Preventing early childhood transmission of hepatitis B in remote Aboriginal communities in Northern Australia

Richard P. Sullivan, Jane Davies, Paula Binks, Melita McKinnon, Roslyn Gundjirryiir Dhurrkay, Kelly Hosking, Sarah Mariyalawuy Bukulatjpi, Stephen Locarnini, Margaret Littlejohn, Kathy Jackson, Steven Y.C. Tong, Joshua S. Davis

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Background: Chronic hepatitis B is a public health concern in Aboriginal communities in the Northern Territory of Australia with prevalence almost four times the non-Aboriginal population. Infection is suspected to mainly occur in early life, however, the mode of transmission and vaccine effectiveness is not known in this population. WHO has set a target for hepatitis B elimination by 2030; elimination in this disproportionately affected population in Australia will require understanding of the modes of transmission and vaccine effectiveness. Methods: We conducted the study at four very remote Aboriginal communities. We approached mothers who had chronic hepatitis B and had given birth between 1988 and 2013 for consent. We obtained hepatitis B serology, immunisation and birth details from the medical record. If both mother and child had hepatitis B viral DNA detected, we performed viral whole genome sequencing. Results: We approached 45 women for consent, of whom 23 agreed to participate. We included 20 mothers and 38 of their children. Of the 20 included mothers, 5 (25%) had children who were hepatitis B immune by exposure and 3 (15%) had children with evidence of chronic hepatitis B infection at the time of assessment. Hepatitis B immunoglobulin (HBIg) had been given at birth in 29/38 (76.3, 95% CI 59.8–88.6) children, and 26 children (68.4, 95% CI 51.3–82.5) were fully vaccinated. Of the 3 children who had chronic hepatitis B, all had received HBIg at birth and two were fully vaccinated. Of the 5 who were immune by exposure, 4 had received HBIg at birth and one was fully vaccinated. Whole genome sequencing revealed one episode of definite mother to child transmission. There was also one definite case of horizontal transmission. Conclusions: Chronic hepatitis B in this context is a sensitive issue, with a high proportion of women refusing consent. Although uncommon, there is ongoing transmission of hepatitis B to Aboriginal children in remote northern Australia despite vaccination, and this is likely occurring by both vertical and horizontal routes. Prevention will require ongoing investment to overcome the many barriers experienced by this population in accessing care.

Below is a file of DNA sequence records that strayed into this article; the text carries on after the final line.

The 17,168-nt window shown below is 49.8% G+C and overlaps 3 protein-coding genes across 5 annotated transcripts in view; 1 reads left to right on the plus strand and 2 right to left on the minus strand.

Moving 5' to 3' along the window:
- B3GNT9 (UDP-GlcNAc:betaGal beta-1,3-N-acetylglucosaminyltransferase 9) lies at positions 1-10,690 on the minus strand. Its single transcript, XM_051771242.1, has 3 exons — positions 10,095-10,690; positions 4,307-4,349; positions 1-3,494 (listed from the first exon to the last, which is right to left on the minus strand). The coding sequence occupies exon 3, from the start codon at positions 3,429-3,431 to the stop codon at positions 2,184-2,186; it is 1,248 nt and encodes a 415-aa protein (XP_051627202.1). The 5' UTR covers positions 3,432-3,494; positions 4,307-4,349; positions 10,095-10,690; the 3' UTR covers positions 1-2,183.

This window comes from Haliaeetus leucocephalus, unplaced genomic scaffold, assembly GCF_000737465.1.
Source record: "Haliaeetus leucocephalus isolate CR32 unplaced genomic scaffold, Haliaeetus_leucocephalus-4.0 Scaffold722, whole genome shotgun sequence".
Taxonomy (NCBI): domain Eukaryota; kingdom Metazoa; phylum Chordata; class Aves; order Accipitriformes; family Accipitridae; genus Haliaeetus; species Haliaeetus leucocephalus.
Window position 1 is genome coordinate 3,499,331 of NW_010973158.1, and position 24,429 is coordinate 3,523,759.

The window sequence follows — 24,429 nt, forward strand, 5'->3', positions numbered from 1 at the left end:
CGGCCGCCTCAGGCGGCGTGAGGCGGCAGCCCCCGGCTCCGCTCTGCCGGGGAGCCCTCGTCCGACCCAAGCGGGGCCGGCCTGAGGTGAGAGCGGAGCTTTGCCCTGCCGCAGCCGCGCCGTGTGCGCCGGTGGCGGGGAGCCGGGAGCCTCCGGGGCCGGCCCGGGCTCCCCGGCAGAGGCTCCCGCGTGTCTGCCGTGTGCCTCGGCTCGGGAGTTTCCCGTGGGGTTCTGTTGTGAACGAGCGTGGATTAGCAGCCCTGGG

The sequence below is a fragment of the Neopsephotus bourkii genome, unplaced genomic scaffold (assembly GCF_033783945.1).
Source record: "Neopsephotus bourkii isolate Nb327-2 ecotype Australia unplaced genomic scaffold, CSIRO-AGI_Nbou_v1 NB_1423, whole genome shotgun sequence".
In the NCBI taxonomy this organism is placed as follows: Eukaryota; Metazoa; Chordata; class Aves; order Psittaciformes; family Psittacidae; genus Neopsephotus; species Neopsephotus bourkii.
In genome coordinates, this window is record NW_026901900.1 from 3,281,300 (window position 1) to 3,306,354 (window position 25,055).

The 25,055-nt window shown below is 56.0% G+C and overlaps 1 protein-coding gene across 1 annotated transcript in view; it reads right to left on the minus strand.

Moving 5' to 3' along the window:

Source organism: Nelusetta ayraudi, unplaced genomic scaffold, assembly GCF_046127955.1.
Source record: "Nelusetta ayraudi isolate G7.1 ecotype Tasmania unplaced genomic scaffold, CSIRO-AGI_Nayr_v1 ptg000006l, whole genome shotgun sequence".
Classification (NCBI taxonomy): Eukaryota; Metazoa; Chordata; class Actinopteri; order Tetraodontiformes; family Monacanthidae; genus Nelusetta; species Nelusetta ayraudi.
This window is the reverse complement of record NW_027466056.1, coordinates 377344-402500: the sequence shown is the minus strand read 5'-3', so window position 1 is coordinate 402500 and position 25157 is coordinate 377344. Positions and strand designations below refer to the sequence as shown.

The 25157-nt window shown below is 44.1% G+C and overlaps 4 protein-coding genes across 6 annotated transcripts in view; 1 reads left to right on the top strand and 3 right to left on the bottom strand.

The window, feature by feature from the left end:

Original languageEnglish
Article number186
Pages (from-to)1-9
Number of pages9
JournalInternational Journal for Equity in Health
Issue number1
Publication statusPublished - Dec 2022


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